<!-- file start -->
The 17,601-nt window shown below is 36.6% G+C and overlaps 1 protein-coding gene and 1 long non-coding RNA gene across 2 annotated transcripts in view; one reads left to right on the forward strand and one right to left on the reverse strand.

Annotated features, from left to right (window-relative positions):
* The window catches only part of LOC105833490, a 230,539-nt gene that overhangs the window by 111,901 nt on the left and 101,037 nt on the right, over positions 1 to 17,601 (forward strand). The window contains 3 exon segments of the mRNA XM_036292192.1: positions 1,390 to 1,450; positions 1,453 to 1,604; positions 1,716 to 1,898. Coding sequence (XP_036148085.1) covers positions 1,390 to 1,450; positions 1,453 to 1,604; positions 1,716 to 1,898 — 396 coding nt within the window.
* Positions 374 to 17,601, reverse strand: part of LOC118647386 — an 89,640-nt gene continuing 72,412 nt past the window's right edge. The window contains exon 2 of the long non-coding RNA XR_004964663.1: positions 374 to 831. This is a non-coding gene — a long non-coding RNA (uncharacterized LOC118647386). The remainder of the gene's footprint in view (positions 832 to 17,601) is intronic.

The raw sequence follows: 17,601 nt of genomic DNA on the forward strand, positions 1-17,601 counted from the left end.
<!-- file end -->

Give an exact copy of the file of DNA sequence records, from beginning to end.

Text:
The 17,601-nt window shown below is 36.6% G+C and overlaps 1 protein-coding gene and 1 long non-coding RNA gene across 2 annotated transcripts in view; one reads left to right on the forward strand and one right to left on the reverse strand.

Annotated features, from left to right (window-relative positions):
* The window catches only part of LOC105833490, a 230,539-nt gene that overhangs the window by 111,901 nt on the left and 101,037 nt on the right, over positions 1 to 17,601 (forward strand). The window contains 3 exon segments of the mRNA XM_036292192.1: positions 1,390 to 1,450; positions 1,453 to 1,604; positions 1,716 to 1,898. Coding sequence (XP_036148085.1) covers positions 1,390 to 1,450; positions 1,453 to 1,604; positions 1,716 to 1,898 — 396 coding nt within the window.
* Positions 374 to 17,601, reverse strand: part of LOC118647386 — an 89,640-nt gene continuing 72,412 nt past the window's right edge. The window contains exon 2 of the long non-coding RNA XR_004964663.1: positions 374 to 831. This is a non-coding gene — a long non-coding RNA (uncharacterized LOC118647386). The remainder of the gene's footprint in view (positions 832 to 17,601) is intronic.

The raw sequence follows: 17,601 nt of genomic DNA on the forward strand, positions 1-17,601 counted from the left end.